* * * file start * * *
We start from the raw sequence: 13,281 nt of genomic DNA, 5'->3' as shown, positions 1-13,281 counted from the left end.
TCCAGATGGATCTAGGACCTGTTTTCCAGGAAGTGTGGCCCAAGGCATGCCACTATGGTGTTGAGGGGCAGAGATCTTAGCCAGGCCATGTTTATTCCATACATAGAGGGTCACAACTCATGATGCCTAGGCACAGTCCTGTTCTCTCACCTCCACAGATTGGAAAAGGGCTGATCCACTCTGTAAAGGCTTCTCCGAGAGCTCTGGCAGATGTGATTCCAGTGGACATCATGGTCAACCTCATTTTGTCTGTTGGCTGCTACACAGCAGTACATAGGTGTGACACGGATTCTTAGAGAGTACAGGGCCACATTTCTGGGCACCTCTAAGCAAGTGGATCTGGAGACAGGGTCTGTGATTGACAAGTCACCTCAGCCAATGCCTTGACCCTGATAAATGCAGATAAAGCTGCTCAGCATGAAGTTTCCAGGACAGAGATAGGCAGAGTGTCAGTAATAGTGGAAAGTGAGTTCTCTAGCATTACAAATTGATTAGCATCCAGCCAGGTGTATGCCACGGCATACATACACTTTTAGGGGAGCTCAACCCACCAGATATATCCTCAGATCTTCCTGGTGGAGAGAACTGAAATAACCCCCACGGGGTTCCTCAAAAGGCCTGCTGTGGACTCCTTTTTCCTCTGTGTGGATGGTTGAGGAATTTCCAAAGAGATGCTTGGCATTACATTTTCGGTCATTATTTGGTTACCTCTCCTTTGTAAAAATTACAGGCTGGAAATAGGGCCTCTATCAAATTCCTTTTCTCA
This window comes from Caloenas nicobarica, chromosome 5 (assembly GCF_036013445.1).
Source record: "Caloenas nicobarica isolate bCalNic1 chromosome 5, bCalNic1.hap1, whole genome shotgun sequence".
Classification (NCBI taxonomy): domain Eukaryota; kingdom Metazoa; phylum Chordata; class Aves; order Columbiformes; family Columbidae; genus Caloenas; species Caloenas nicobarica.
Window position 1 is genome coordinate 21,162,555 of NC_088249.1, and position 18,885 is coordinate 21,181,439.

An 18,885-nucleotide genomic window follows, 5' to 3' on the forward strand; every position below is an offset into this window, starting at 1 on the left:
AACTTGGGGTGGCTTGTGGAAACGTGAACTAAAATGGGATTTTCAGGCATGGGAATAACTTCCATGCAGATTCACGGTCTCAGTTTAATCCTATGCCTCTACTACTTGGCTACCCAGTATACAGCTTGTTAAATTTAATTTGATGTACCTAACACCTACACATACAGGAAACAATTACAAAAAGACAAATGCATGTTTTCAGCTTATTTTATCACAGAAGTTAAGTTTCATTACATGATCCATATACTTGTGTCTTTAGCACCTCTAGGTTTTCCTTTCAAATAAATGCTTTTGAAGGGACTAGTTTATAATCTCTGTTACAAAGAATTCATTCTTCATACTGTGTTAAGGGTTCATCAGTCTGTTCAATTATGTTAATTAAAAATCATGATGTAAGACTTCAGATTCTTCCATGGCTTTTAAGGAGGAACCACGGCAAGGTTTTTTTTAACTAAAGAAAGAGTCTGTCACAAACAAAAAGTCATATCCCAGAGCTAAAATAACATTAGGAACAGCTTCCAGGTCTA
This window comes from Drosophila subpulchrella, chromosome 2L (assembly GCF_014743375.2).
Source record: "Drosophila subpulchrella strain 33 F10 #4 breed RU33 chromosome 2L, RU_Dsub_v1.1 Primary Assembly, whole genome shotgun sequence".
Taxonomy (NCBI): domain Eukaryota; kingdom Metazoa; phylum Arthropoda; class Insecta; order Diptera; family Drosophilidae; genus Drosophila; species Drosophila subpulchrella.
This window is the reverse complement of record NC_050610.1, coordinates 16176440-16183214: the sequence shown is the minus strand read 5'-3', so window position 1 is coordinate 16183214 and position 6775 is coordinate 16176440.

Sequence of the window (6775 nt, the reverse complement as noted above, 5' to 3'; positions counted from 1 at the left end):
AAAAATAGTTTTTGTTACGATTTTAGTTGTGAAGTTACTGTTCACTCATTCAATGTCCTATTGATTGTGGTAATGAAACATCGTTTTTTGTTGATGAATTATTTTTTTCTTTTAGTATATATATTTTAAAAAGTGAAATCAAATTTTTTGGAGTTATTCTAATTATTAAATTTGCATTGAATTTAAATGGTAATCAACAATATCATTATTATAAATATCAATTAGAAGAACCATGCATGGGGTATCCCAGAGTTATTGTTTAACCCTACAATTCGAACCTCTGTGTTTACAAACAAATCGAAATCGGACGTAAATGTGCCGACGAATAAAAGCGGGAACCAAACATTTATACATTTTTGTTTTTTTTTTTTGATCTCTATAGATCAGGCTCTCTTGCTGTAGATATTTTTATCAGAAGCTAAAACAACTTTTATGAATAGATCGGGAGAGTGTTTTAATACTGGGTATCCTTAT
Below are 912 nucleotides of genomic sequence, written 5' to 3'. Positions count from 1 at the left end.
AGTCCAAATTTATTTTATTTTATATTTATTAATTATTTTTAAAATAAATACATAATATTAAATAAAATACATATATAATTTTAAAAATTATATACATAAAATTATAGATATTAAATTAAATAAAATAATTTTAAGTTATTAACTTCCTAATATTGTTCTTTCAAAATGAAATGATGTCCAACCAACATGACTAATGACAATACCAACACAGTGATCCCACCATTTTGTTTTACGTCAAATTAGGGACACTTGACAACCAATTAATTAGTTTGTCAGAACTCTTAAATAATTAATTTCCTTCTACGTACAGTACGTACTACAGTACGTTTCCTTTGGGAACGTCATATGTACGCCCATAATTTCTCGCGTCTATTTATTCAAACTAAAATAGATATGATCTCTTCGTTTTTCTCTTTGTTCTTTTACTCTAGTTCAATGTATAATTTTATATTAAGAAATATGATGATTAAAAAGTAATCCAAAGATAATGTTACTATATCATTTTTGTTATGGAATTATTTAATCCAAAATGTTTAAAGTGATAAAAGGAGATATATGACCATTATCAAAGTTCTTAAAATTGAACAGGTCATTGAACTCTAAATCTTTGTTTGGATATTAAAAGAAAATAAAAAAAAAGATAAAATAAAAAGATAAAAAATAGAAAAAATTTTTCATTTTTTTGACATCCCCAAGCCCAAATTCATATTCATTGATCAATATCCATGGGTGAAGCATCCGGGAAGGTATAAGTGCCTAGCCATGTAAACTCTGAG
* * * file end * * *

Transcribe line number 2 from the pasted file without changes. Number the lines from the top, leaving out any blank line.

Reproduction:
TCCAGATGGATCTAGGACCTGTTTTCCAGGAAGTGTGGCCCAAGGCATGCCACTATGGTGTTGAGGGGCAGAGATCTTAGCCAGGCCATGTTTATTCCATACATAGAGGGTCACAACTCATGATGCCTAGGCACAGTCCTGTTCTCTCACCTCCACAGATTGGAAAAGGGCTGATCCACTCTGTAAAGGCTTCTCCGAGAGCTCTGGCAGATGTGATTCCAGTGGACATCATGGTCAACCTCATTTTGTCTGTTGGCTGCTACACAGCAGTACATAGGTGTGACACGGATTCTTAGAGAGTACAGGGCCACATTTCTGGGCACCTCTAAGCAAGTGGATCTGGAGACAGGGTCTGTGATTGACAAGTCACCTCAGCCAATGCCTTGACCCTGATAAATGCAGATAAAGCTGCTCAGCATGAAGTTTCCAGGACAGAGATAGGCAGAGTGTCAGTAATAGTGGAAAGTGAGTTCTCTAGCATTACAAATTGATTAGCATCCAGCCAGGTGTATGCCACGGCATACATACACTTTTAGGGGAGCTCAACCCACCAGATATATCCTCAGATCTTCCTGGTGGAGAGAACTGAAATAACCCCCACGGGGTTCCTCAAAAGGCCTGCTGTGGACTCCTTTTTCCTCTGTGTGGATGGTTGAGGAATTTCCAAAGAGATGCTTGGCATTACATTTTCGGTCATTATTTGGTTACCTCTCCTTTGTAAAAATTACAGGCTGGAAATAGGGCCTCTATCAAATTCCTTTTCTCA